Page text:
It’s sad that it took the virus being literally everywhere to get through to some Republicans. The harms from their politically expedient attitude are already baked in; there’s a very real sense that it’s too late for many. And even at this late date, some are resisting doing anything to protect people. South Dakota Governor Kristi Noem, who appears to think she’s going to run for president, has vowed to resist any enforcement of mask mandates or other restrictions from a Biden administration. There’s a sense that South Dakota will soon consist of like three people shouting amid a sea of bodies “At least I know I’m free!”
Let’s not let Democrats completely off the hook. California Governor Gavin Newsom just announced a bunch of new restrictions, but only after taking heat for personally attending a dinner with his wife for a lobbyist friend at the ritzy French Laundry. State lawmakers are at a retreat in Maui with other lobbyists. It would be hard to more deeply undermine moral authority than the Golden State’s political class. (Let’s throw in Nancy Pelosi’s scheduling a gala dinner in the Capitol for freshman House members. It was eventually cancelled.)
There’s a lot of lack of leadership to go around, in other words. And part of it is the human condition of wanting contact and companionship. The positive news on vaccines should offer hope that there’s an end date for all of this if we just stick it out a little longer. But that’s not quite how the human mind operates. While it’s good that America is taking the common path of exhausting all other possibilities before doing the right thing, it comes only after the virus has managed to burrow into every nook of the country. I’m satisfied that we’ve turned the corner, but the corner has been upon us for weeks.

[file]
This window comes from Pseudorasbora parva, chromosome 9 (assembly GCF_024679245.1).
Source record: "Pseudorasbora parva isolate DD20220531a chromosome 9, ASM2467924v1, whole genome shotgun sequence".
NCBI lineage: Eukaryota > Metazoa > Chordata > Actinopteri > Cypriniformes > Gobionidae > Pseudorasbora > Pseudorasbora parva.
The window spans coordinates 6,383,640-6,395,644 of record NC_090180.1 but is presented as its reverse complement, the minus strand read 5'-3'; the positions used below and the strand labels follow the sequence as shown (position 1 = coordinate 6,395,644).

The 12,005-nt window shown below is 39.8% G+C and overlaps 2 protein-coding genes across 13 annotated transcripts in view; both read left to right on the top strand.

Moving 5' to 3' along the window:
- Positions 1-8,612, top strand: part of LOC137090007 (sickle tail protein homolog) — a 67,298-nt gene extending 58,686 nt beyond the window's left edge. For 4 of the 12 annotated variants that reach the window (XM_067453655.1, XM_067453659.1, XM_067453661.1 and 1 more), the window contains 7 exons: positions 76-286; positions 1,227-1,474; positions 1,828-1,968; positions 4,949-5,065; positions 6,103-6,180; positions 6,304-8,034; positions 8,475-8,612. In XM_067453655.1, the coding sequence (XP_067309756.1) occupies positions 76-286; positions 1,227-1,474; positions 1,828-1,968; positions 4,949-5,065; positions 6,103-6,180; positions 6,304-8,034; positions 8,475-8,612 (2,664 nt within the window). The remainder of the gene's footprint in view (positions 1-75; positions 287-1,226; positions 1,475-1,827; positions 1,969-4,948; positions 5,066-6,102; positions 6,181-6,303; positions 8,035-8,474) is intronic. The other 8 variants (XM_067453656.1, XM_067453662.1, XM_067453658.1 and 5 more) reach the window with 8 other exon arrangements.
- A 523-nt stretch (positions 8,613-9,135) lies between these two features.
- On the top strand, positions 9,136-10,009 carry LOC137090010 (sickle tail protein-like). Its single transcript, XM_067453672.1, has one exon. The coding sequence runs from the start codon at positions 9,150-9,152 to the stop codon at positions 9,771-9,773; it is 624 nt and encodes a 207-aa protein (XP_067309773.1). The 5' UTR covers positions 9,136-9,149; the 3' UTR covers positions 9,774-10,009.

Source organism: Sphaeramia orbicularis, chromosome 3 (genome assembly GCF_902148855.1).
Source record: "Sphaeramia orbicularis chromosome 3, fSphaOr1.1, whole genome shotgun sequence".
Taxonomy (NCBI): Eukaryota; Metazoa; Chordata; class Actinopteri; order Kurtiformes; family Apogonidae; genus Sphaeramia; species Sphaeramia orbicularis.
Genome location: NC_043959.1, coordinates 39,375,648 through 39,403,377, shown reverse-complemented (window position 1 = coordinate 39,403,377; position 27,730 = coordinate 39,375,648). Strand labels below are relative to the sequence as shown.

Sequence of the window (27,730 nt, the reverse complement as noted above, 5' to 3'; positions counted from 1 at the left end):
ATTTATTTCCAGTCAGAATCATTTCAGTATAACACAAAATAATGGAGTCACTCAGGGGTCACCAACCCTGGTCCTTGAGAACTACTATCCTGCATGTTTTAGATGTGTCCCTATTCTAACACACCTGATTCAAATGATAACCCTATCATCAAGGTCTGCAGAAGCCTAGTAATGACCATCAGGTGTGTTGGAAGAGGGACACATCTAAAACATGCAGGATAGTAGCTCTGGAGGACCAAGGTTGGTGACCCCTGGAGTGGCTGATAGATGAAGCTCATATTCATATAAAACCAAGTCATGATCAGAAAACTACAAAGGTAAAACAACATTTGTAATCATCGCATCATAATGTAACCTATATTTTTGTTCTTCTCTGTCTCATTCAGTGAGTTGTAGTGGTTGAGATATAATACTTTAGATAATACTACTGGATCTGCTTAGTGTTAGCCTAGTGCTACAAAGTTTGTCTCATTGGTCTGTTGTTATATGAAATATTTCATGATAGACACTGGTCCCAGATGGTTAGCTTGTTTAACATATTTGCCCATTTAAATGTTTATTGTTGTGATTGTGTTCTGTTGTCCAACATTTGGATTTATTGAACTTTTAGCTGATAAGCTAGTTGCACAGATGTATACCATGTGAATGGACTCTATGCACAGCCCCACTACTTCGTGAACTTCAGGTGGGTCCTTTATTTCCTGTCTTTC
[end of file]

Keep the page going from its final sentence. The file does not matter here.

You can now visit dayoneagenda.org for access to all of our articles on executive action in the next administration. I have a new one today on how the coronavirus crisis actually gives Joe Biden the opportunity to issue everyone Medicare. (He won’t, but it shows how creative his team needs to be thinking.)
Days Without a Bailout Oversight Chair
Today I Learned
- Even Sweden is bowing to reality and issuing more restrictions. (Financial Times)
- The delayed transition will absolutely impact effectiveness in the fight against the virus, particularly vaccine delivery. (CNBC)
- A righteous move by Sherrod Brown on the Senate floor, which I hope people understand was designed to protect staff, who are voiceless and exposed. (HuffPost)
- The employment situation is worse than the headline numbers suggest. (Calculated Risk)
- Minnesota Democrats calling on the Republican Senate leader to resign after neglecting to tell them about his positive test. (Minneapolis Star-Tribune)
- Missouri lawmakers wanted to meet to give businesses a liability release for COVID claims, but they all have COVID so they can’t. (St. Louis Post-Dispatch)
- At least mergers are roaring back. (Financial Times)
- The aforementioned Scott Atlas encouraging big family gatherings because for some “this is their last Thanksgiving.” Well it will be! (Media Matters)
- NORAD cutting Santa trackers due to coronavirus. (The Hill)